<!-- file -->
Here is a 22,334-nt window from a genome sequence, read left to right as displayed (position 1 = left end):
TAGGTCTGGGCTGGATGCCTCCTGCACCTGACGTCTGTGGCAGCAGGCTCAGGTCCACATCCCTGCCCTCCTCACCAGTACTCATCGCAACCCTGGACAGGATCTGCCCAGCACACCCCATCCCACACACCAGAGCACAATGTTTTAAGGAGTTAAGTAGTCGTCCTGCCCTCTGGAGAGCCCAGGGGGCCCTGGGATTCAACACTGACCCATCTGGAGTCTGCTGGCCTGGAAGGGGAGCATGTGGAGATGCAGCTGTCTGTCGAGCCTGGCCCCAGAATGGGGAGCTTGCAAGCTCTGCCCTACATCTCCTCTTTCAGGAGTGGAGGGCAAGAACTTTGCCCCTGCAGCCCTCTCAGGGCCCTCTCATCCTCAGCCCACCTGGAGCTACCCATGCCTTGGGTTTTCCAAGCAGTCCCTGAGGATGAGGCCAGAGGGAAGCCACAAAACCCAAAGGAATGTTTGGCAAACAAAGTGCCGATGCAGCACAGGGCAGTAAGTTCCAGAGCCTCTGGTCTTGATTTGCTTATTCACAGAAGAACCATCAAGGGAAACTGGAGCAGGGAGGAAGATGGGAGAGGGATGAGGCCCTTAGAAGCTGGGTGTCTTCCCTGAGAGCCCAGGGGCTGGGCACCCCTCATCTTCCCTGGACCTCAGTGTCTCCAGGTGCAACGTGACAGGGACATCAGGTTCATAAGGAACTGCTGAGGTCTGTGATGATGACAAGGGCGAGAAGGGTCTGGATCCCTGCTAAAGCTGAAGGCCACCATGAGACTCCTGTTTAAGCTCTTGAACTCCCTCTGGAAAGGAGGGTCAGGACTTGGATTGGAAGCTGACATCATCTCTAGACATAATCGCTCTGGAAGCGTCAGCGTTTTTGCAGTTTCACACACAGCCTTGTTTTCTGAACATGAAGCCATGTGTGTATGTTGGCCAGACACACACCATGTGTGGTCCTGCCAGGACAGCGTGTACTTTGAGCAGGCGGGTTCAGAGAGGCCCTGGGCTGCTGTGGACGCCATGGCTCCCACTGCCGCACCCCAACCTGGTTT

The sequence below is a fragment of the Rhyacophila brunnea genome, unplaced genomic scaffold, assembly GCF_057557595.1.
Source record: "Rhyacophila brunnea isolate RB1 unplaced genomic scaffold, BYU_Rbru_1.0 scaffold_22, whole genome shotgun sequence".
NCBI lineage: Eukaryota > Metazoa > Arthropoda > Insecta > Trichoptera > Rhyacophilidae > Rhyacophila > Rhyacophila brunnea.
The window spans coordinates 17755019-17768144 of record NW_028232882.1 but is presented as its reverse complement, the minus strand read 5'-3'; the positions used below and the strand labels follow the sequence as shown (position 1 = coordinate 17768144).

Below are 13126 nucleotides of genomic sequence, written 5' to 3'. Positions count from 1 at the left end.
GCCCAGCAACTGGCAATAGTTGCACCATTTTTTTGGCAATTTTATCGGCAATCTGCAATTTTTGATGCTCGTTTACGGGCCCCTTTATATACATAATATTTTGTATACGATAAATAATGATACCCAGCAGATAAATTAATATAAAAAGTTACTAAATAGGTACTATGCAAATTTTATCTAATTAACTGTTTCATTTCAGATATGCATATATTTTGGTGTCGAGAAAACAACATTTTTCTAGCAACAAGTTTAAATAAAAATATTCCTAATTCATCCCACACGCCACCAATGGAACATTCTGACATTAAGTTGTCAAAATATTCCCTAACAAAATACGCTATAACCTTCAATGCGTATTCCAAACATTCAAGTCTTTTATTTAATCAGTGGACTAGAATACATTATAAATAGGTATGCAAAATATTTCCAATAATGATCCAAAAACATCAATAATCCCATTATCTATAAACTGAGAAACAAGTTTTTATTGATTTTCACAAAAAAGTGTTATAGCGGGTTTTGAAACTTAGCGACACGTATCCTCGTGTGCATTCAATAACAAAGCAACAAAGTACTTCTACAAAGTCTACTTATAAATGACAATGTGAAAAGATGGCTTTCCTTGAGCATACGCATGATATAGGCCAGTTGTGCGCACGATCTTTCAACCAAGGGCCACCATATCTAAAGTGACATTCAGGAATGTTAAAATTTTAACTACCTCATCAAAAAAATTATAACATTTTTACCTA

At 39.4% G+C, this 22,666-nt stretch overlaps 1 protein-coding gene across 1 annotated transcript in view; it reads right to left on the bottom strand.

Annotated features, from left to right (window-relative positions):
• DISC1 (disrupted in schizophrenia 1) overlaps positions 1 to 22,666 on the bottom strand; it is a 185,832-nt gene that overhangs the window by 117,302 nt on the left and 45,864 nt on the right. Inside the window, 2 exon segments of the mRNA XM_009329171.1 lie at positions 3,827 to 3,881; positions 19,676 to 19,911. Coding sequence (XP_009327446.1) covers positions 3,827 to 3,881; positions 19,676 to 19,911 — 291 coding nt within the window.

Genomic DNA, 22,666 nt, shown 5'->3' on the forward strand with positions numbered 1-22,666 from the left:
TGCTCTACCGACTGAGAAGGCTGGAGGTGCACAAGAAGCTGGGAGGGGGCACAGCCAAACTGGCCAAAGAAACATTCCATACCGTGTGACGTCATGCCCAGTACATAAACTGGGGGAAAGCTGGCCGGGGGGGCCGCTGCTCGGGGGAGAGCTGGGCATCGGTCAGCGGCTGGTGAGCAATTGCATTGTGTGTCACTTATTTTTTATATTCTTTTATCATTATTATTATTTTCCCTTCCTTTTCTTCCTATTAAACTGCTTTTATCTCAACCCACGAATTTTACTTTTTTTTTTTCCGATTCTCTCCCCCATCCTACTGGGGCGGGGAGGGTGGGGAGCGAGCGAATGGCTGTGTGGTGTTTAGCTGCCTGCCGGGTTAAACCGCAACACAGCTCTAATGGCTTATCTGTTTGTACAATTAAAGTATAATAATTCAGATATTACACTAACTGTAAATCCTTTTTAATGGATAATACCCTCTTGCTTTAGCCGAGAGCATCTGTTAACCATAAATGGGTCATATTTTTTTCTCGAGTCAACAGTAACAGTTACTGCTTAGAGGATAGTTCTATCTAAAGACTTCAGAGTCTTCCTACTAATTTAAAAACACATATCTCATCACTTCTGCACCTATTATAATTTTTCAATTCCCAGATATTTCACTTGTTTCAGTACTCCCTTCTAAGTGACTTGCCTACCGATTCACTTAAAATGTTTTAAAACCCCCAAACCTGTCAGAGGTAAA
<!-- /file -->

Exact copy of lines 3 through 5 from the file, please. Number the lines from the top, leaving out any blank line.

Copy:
The sequence below is a fragment of the Rhyacophila brunnea genome, unplaced genomic scaffold, assembly GCF_057557595.1.
Source record: "Rhyacophila brunnea isolate RB1 unplaced genomic scaffold, BYU_Rbru_1.0 scaffold_22, whole genome shotgun sequence".
NCBI lineage: Eukaryota > Metazoa > Arthropoda > Insecta > Trichoptera > Rhyacophilidae > Rhyacophila > Rhyacophila brunnea.